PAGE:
In a survey of a few of my favorite French cookbooks, I notice a trend with macaroon recipes. None of them are the same. Some recipes call to grind almonds with flour, others insist on two-day old eggs (this is to concentrate the liquid a bit — and older egg whites whip better). Some swear by letting the batter stand several hours before going in to the oven. Others insist this will cause cracking.
Part of the customization a macaroon can take on is either in variation in the batter or in the filling. Famous pastry shops in Paris, Ladurée and Pierre Hermé to name two of the most famous, list exotic flavors such as Rose Petal with Lychee Paste and Blackcurrant Violet.
At the end of it, the development of a macaroon recipe is a highly personal process.
- ¾ cup almond flour
- 1 cup confectioners' sugar
- 2 large egg whites, room temperature (older rather than fresh if possible)
- ¼ teaspoon cream of tartar
- ¼ cup sugar
- ¾ cup berry jam, for filling
- Preheat the oven to 325 degrees Fahrenheit.
- Pulse the almond flour and the confectioners' sugar together in the bowl of a food processor until they are well combined. Sift the mixture to make sure there are no lumps remaining.
- Whip the egg whites with a mixer on medium speed until they are foamy. Add in the cream of tartar (This helps to keep the whites from re-liquefying. You can use vinegar or lemon juice just as well) and continue to whip until soft peaks form. Reduce the speed to low, and then add in the sugar. Increase the mixer speed to high, and whip until stiff peaks form, about 5-6 minutes. Sprinkle the flour mixture over whites, and fold the mixture gently until the batter is smooth and shiny. You can add different food colorings and different flavorings to the batter at this point. I added a bit of pistachio paste to one batch and vanilla bean to another.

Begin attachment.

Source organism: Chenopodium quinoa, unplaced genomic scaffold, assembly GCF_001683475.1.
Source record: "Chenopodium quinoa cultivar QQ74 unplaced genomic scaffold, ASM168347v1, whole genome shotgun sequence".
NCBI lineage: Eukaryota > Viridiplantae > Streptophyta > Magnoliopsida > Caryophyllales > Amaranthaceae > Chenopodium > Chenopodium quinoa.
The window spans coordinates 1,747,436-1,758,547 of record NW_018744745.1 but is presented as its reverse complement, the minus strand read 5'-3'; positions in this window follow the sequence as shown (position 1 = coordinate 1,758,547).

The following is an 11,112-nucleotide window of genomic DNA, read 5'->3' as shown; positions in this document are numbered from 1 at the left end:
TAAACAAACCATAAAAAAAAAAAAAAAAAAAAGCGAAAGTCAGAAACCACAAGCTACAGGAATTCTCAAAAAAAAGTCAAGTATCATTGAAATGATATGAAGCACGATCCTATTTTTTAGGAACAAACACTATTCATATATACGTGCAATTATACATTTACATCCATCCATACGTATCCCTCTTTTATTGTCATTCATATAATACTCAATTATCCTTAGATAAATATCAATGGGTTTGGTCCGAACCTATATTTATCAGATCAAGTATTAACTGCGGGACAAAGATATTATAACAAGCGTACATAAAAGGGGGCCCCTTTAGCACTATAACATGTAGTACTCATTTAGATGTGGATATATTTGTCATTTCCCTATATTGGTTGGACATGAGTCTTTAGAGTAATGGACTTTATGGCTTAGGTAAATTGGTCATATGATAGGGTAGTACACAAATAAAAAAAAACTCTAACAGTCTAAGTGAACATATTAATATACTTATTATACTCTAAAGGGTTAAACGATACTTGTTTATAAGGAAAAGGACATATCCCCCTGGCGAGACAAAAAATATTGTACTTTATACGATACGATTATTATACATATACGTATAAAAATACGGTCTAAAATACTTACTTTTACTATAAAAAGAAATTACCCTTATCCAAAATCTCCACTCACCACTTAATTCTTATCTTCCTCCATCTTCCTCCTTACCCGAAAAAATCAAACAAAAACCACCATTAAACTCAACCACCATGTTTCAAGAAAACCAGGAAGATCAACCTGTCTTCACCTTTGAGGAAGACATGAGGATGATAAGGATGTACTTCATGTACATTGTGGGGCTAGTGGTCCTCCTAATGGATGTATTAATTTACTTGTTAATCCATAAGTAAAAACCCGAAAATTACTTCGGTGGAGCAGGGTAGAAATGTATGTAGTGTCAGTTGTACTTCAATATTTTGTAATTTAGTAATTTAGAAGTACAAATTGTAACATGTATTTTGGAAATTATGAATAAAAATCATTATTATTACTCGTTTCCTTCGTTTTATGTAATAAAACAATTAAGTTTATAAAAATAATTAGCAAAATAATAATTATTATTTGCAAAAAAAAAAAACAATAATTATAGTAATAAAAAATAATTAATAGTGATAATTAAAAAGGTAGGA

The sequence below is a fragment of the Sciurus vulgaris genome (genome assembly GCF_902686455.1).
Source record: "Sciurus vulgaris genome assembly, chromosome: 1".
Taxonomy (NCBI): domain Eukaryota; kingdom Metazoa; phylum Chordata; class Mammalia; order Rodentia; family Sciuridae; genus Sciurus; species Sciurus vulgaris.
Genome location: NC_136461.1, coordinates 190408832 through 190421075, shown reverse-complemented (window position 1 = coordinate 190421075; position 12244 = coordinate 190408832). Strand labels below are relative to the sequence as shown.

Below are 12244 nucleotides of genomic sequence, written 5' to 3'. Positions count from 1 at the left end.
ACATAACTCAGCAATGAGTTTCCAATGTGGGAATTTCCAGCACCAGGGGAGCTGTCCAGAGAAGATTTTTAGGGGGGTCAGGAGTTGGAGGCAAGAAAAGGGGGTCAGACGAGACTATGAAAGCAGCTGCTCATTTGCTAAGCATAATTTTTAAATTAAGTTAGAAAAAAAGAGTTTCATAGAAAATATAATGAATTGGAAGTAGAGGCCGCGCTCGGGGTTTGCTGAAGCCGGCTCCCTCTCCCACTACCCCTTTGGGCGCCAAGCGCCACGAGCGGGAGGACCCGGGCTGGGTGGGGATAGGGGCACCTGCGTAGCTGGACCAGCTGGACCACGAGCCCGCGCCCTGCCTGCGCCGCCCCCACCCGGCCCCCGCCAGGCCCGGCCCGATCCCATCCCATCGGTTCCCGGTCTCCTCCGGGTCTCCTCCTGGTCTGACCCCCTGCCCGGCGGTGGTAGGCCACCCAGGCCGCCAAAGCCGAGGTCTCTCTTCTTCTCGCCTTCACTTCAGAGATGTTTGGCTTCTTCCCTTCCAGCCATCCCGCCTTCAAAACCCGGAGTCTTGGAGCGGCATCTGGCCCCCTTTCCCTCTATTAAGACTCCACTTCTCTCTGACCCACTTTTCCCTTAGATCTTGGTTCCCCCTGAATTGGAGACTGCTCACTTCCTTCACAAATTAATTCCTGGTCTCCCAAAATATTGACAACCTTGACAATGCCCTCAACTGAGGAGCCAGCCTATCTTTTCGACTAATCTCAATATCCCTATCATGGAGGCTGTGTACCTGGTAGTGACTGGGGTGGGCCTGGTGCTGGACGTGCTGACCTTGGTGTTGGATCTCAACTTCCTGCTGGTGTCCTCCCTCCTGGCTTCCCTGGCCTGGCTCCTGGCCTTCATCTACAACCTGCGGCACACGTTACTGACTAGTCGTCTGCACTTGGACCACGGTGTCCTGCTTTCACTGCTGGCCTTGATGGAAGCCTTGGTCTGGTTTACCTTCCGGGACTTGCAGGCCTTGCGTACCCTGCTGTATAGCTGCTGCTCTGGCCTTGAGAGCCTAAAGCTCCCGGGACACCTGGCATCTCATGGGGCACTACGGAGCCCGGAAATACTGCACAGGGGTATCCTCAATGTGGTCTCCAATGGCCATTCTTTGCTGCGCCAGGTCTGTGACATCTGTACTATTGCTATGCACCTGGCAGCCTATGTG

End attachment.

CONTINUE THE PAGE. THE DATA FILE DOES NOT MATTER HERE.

- Transfer the batter to a pastry bag fitted with a ½-inch plain round tip or into a sealable quart-sized plastic bag with one end snipped. Pipe 1-inch rounds an inch apart on parchment-lined baking sheets. (In my lesson, Mandy had me draw circles onto the parchment paper so each macaroon would be the same size. She taught me to pipe the batter in a circle from the outside to the inside and smooth over the top of the batter so there was no tail sticking up like a "kiss"). Lightly tap the bottom of each sheet onto the work surface to release any trapped air. If you have very thin baking sheets, use two sheets, one on top of the other, to insulate the heat a bit. Let the uncooked macaroons stand at room temperature for about 30 minutes before placing them into the oven.
- Bake until the macaroons are crisp and firm, about 8-10 minutes. When removing the macaroons, place the baking sheet at a slight angle onto the work surface. Spray or drizzle a bit of water underneath the parchment. The steam created helps to release the macaroons from sticking to the parchment. It isn't critical to do this, but you don't want to damage any of those little "bellies."
- Match up macaroons to be the same size. It happens that some spread a bit. Fill them with any desired filling. Mandy and I used a berry jam and some chocolate ganache (basically chocolate and cream melted together).